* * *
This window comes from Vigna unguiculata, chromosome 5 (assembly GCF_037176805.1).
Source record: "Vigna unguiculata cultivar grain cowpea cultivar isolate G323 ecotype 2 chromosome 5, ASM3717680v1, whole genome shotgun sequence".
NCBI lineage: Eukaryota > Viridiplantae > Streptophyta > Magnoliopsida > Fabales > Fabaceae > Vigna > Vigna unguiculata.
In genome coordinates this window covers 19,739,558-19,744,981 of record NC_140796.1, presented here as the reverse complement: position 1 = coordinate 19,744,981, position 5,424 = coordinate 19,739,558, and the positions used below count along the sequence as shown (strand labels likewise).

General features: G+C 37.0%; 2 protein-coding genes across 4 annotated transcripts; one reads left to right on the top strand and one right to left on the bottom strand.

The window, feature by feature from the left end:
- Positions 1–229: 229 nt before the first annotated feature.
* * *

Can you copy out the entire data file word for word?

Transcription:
This window comes from Vigna unguiculata, chromosome 5 (assembly GCF_037176805.1).
Source record: "Vigna unguiculata cultivar grain cowpea cultivar isolate G323 ecotype 2 chromosome 5, ASM3717680v1, whole genome shotgun sequence".
NCBI lineage: Eukaryota > Viridiplantae > Streptophyta > Magnoliopsida > Fabales > Fabaceae > Vigna > Vigna unguiculata.
In genome coordinates this window covers 19,739,558-19,744,981 of record NC_140796.1, presented here as the reverse complement: position 1 = coordinate 19,744,981, position 5,424 = coordinate 19,739,558, and the positions used below count along the sequence as shown (strand labels likewise).

General features: G+C 37.0%; 2 protein-coding genes across 4 annotated transcripts; one reads left to right on the top strand and one right to left on the bottom strand.

The window, feature by feature from the left end:
- Positions 1–229: 229 nt before the first annotated feature.